• Cancers: Abnormal growths in and around the eye can lead to secondary infections.
  • Dry eye: Also known as keratoconjunctivitis sicca (KCS), dry eye occurs when dogs don’t produce enough tears, which normally function to protect the eye from infection.
  • Corneal ulcers: These are areas of damage to the cornea. They can be caused by trauma or foreign objects like grass awns within the eye. Even chemicals in the eye can lead to an ulcer. Ulcers are prone to secondary infection.
  • Pannus: This is an immune-mediated disease that causes chronic inflammation of the cornea and secondary ulcers and infections.
  • Trauma: Trauma in or around the eye can cause eye infections.

Non-infectious Eye Problems

  • Glaucoma: Glaucoma can cause increased pressure in the eye, which leads to pain and loss of vision.
  • Cataracts: Opacity of the lens, which can sometimes cause inflammation in the eye.

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How Do I Care for a Dog With an Eye Infection?

If you notice any signs of an eye infection, your dog will need immediate care. Remember that severe diseases like glaucoma can look like an eye infection at first glance. Call your veterinarian, and they will advise you whether you can wait for an appointment or if you need to go to an emergency veterinary hospital.

While waiting for your veterinary appointment, you can clean the eyes with a warm saline solution. If you don’t have a physiological saline solution, you can make your own with 1 teaspoon of table salt in 2 cups of water. Use boiling water to make the solution, and then allow it to cool before using.

Using cotton swabs, gently wipe over your pet’s eyes. For your safety, muzzle your pet before cleaning their eyes if you think they might bite you. If you suspect irritants like chemicals or dust in the eyes, you should give them a more thorough clean.

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What to Expect at the Vet

First, your veterinarian will gather a history and ask questions about what happened to your pet, how long the signs have been present, and other relevant information. Your veterinarian will examine your dog, primarily focusing on their eyes. They may use an ophthalmoscope to look at the back of the eye.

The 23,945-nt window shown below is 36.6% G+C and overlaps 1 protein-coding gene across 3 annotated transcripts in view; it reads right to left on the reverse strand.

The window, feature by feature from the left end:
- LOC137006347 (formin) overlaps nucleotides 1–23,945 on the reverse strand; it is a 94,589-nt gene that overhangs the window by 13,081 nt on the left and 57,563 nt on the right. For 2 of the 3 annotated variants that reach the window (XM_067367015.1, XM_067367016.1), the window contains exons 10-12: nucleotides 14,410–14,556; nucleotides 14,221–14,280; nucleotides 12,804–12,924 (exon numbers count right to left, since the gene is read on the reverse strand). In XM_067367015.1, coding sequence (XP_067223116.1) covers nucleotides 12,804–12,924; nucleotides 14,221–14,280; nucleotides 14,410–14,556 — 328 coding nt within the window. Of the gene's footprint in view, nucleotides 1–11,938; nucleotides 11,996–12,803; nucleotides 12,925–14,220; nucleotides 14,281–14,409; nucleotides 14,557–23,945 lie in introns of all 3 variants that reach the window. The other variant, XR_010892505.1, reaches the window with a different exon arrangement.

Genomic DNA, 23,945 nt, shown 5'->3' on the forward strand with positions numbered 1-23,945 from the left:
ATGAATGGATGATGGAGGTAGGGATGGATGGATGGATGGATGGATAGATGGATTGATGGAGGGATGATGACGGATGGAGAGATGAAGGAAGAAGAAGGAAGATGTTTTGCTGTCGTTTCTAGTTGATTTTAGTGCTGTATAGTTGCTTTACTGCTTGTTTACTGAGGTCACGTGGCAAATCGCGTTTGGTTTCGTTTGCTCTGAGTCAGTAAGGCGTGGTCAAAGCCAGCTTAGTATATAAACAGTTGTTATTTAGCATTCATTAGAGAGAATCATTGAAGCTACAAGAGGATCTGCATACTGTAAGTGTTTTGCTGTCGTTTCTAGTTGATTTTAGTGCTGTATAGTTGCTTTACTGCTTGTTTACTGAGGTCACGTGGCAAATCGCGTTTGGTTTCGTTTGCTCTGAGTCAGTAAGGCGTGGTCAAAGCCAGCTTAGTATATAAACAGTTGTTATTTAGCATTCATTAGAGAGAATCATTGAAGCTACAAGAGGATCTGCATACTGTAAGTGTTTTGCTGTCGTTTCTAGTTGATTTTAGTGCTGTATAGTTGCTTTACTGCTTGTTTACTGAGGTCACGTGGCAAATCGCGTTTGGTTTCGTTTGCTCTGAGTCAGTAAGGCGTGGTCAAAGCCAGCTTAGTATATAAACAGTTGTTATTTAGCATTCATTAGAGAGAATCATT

Your vet may perform a few tests to gather information about your dog’s eyes:
  • Fluorescein stain: This harmless yellow/orange dye is placed in your dog’s eye. It binds to damaged corneal tissue and fluoresces under a blacklight, helping the vet detect any ulcers.
  • Schirmer Tear Test: Paper strips measure tear production over a minute, and they are usually used to diagnose dry eyes.
  • Tonometry: A tonometer uses a puff of air into the eye to measure the pressure in the eye, screening for glaucoma.
Your vet will then discuss a treatment plan, which may include the following:
  • Topical medications in the eye
  • Oral medications, like antibiotics or pain relief
  • Using an E-collar to prevent then scratching the eye
  • Revisit appointments to repeat testing or monitor progress
  • Sedation to remove a foreign body from the eye.
  • Surgeries to correct eye problems like entropion or blocked tear ducts

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Frequently Asked Questions (FAQ)

Will an Eye Infection Go Away on Its Own?

No, the infection won’t go away on its own. Sometimes minor irritations, such as from sand or smoke, will resolve quickly, but if the eye is infected it will need veterinary intervention to resolve.

Without a veterinary exam, you can’t be sure your dog doesn’t have a severe underlying problem, like glaucoma, that could affect their vision. On top of that, eye problems can be very painful for your dog, so you want to get them resolved as soon as possible.

Is Dog Conjunctivitis an Emergency?

All eye problems can be considered emergencies because when dogs try to scratch their eyes, they can cause further damage. Some conditions can lead to vision loss if not treated quickly, so if your dog shows any signs of eye issues, you should call the vet.

vet examining dog's eyes
Image Credit: Zontica, Shutterstock

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Conclusion

Without a veterinary visit, it is impossible to tell if or why your dog has an eye infection. Most true eye infections are secondary to other problems, and there is always a chance your pet’s eye problem could be caused by a more serious underlying cause. Since we don’t want your pet to lose their vision or be in pain, we recommend calling your vet as soon as the first sign of eye issues is detected.


Featured Image Credit: Alexandr Jitarev, Shutterstock